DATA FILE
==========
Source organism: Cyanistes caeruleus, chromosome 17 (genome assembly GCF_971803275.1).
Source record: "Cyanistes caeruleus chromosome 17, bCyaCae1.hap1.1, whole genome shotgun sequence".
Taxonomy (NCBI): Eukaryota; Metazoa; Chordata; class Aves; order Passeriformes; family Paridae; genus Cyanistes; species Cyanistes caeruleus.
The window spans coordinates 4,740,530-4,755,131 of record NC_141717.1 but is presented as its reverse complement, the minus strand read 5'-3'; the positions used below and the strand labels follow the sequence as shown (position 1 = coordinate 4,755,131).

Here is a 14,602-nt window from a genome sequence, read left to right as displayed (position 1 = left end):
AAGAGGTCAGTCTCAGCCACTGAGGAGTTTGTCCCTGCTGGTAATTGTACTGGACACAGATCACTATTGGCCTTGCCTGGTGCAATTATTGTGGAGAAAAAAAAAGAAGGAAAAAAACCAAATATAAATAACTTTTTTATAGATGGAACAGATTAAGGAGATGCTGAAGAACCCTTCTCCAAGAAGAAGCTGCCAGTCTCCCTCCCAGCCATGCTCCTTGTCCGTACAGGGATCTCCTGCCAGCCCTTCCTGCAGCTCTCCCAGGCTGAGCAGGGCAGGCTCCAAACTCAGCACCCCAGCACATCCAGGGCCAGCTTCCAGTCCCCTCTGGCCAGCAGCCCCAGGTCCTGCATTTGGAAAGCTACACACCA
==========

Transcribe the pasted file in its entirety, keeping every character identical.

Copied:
Source organism: Cyanistes caeruleus, chromosome 17 (genome assembly GCF_971803275.1).
Source record: "Cyanistes caeruleus chromosome 17, bCyaCae1.hap1.1, whole genome shotgun sequence".
Taxonomy (NCBI): Eukaryota; Metazoa; Chordata; class Aves; order Passeriformes; family Paridae; genus Cyanistes; species Cyanistes caeruleus.
The window spans coordinates 4,740,530-4,755,131 of record NC_141717.1 but is presented as its reverse complement, the minus strand read 5'-3'; the positions used below and the strand labels follow the sequence as shown (position 1 = coordinate 4,755,131).

Here is a 14,602-nt window from a genome sequence, read left to right as displayed (position 1 = left end):
AAGAGGTCAGTCTCAGCCACTGAGGAGTTTGTCCCTGCTGGTAATTGTACTGGACACAGATCACTATTGGCCTTGCCTGGTGCAATTATTGTGGAGAAAAAAAAAGAAGGAAAAAAACCAAATATAAATAACTTTTTTATAGATGGAACAGATTAAGGAGATGCTGAAGAACCCTTCTCCAAGAAGAAGCTGCCAGTCTCCCTCCCAGCCATGCTCCTTGTCCGTACAGGGATCTCCTGCCAGCCCTTCCTGCAGCTCTCCCAGGCTGAGCAGGGCAGGCTCCAAACTCAGCACCCCAGCACATCCAGGGCCAGCTTCCAGTCCCCTCTGGCCAGCAGCCCCAGGTCCTGCATTTGGAAAGCTACACACCA